The new pattern we discussed last week seems to be holding itself nicely as we watch yet another storm system move into the region with heavy snow for the interior and a mixture of snow and ice for the coastline. Forming out west and moving eastbound, this winter storm will likely cause headaches for millions by the middle of this week. The major difference with this system compared to the last, seems to be the possibility of colder air holding on a bit longer, potentially expanding the region of snow and ice further towards the coastline on Wednesday morning.

Our winter storm will begin moving out of the western states later tomorrow, producing snow to the north across parts of the Plains and spotty shower and thunderstorm activity to the south across nearly all the southern states. As the two separate areas of convection begin merging together overnight on Tuesday across the Midwest, a high pressure to the east will allow cold air to remain in place. At this point light to moderate snow will start to fall from Chicago to Des Moines dropping a few quick inches of snowfall, while freezing rain begins further to the south across parts of northern Kentucky.

As the sun begins to rise on Wednesday morning, precipitation from the south will become heavier and expand well to the north as an elongated low pressure system starts to form  between the two large areas of convection. Its around this juncture early on Wednesday morning where cold air from the Northeast will begin to recede and get replaced by warmer southern air. How quickly that happens will determine much of what ends up falling and accumulating from Washington DC to Philadelphia to New York to Boston. The quicker the escape, the less snow and ice, and vice versa.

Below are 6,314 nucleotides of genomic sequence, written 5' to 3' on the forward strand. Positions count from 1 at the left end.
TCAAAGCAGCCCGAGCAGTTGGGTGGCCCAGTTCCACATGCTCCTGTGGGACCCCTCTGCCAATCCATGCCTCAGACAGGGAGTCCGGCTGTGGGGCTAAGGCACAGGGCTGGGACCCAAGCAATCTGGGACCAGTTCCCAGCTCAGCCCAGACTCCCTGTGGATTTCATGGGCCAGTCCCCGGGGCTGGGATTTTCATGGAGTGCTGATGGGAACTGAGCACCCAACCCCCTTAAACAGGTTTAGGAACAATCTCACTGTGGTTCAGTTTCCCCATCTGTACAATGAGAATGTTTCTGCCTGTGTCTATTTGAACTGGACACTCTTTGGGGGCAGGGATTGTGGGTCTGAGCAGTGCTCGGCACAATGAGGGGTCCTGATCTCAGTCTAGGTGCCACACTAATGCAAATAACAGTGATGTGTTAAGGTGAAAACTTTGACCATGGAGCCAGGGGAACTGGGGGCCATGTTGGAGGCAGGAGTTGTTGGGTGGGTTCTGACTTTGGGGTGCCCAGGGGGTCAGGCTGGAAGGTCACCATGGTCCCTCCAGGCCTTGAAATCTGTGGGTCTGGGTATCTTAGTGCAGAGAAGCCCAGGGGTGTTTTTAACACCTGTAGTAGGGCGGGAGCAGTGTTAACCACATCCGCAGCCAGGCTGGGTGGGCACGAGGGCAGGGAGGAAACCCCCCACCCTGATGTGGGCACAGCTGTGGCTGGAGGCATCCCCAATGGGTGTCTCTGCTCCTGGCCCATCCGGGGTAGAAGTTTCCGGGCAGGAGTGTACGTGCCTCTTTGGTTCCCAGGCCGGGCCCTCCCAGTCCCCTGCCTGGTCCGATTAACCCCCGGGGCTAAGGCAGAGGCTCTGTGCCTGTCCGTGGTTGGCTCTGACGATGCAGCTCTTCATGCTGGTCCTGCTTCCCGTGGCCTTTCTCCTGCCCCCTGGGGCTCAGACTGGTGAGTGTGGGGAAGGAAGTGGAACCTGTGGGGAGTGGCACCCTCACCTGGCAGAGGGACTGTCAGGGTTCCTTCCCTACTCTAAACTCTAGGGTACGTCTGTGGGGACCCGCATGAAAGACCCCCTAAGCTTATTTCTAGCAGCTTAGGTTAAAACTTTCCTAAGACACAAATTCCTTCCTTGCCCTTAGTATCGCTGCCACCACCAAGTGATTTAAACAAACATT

Right now we’re leaning more towards our shorter-range, mesoscale models, as historically this set of computer model guidance is better at picking up on retreating cold air masses and cold air damming. With no real surprise, these are the models that have been on the colder side of the forecast thus far. Again if we take a look back at history when dealing with these types of storms, models (especially the longer-range global ones) tend to underestimate how long the cold air can hang on before moving out.

By 7 AM Wednesday morning we have decent agreement that moderate to heavy snow is falling over a good portion of Ohio and into western and central Pennsylvania. Major metropolitan cities like Washington DC and Baltimore also start to get in on the action around this time, with light snow, sleet and freezing rain beginning to fall. Heading into the 8 AM to 10 AM timeframe, precipitation fills in entirely, and snow begins falling from Syracuse NY to Scranton PA to Philadelphia.